The Disaster at T’u Mu

That an occupant of the Celestial Throne should fall into the hands of the barbarians was an unprecedented catastrophe. Nora C. Buckley describes how the situation was cleverly dealt with by his ministers.

‘The son of heaven has been captured! The Emperor is a prisoner of the Mongols.’ This announcement in September 1449 stunned the Imperial Court at Peking. Cheng T’ung, sixth Emperor of the Ming Dynasty (1368-1644), had been captured at T’u Mu, fifty miles northwest of the capital, and the enemy had hustled him off over the Great Wall.

The Celestial Throne was vacant and the loss of prestige - an Emperor of China a prisoner of the ‘barbarians’ - presented an unprecedented and embarrassing situation, paralyzing the Court and terrorizing the population.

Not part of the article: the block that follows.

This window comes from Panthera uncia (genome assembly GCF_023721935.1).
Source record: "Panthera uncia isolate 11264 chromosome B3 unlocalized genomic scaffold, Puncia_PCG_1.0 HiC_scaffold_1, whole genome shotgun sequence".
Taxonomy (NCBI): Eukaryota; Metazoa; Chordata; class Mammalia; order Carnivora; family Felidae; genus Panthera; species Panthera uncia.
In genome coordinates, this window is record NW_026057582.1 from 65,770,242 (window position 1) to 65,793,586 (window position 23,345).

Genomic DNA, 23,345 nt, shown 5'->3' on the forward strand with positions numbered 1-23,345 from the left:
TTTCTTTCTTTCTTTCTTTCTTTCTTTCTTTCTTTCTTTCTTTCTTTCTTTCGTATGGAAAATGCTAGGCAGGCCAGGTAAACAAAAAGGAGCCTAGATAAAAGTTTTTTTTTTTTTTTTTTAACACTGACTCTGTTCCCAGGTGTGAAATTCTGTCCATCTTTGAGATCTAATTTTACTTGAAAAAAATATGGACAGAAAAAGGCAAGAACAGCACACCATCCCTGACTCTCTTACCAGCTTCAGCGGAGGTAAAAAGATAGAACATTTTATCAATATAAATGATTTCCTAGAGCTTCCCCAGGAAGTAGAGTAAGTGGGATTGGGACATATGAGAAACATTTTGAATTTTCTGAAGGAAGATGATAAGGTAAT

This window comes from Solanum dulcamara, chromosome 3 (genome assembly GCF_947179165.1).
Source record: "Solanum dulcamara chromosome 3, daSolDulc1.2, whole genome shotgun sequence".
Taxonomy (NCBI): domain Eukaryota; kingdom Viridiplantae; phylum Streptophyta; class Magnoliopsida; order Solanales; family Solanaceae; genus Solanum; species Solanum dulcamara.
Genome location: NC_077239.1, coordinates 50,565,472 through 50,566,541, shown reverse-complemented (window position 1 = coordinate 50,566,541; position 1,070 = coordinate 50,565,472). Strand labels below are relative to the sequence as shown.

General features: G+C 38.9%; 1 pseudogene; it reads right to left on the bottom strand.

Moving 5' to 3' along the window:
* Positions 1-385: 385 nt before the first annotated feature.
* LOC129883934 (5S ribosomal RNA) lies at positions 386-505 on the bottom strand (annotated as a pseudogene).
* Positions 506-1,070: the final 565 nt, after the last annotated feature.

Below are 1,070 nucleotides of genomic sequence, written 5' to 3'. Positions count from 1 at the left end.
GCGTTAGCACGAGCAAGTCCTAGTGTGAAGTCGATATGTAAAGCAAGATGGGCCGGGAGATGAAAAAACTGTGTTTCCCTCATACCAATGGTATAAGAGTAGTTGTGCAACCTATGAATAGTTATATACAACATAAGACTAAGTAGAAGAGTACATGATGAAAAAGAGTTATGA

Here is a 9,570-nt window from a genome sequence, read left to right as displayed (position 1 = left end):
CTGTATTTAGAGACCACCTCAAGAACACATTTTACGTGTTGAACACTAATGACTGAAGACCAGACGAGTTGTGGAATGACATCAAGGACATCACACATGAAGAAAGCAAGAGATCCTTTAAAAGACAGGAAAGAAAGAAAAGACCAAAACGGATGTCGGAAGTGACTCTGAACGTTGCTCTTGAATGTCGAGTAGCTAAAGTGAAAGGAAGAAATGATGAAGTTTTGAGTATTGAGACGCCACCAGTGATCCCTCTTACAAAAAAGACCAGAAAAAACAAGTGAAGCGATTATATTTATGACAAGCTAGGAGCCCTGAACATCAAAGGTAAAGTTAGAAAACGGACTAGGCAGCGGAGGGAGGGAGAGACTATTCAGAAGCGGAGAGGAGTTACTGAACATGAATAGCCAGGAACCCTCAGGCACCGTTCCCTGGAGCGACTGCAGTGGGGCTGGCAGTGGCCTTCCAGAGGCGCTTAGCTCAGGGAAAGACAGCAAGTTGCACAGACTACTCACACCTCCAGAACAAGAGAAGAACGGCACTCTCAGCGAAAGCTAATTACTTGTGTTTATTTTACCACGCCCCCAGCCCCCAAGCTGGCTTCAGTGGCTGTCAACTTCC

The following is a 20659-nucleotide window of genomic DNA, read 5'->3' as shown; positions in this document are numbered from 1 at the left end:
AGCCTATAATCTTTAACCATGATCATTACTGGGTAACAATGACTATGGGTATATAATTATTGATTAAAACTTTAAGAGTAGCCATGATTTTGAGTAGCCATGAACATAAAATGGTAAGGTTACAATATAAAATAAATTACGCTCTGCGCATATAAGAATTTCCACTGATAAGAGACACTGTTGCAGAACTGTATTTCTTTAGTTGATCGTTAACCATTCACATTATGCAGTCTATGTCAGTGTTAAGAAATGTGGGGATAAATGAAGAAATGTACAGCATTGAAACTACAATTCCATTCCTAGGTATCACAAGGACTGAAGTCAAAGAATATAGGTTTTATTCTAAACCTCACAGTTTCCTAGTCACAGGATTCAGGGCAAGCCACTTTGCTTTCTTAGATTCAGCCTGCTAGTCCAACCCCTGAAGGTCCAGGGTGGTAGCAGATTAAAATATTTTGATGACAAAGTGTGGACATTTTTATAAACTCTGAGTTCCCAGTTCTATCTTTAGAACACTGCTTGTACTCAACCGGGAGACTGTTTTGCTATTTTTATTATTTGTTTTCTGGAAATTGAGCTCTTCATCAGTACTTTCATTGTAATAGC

The army, too, had been practically annihilated in the disaster, and among the dead were a great number of officers, officials, and leading eunuchs, including Wang Chen, a most powerful person close to the throne. Important military posts were rendered leaderless. And it seemed that in the natural course of events the Mongol horsemen would return very soon to attack the city.

To continue reading this article you will need to purchase access to the online archive.

Buy Online Access  Buy Print & Archive Subscription

If you have already purchased access, or are a print & archive subscriber, please ensure you are logged in.

Please email if you have any problems.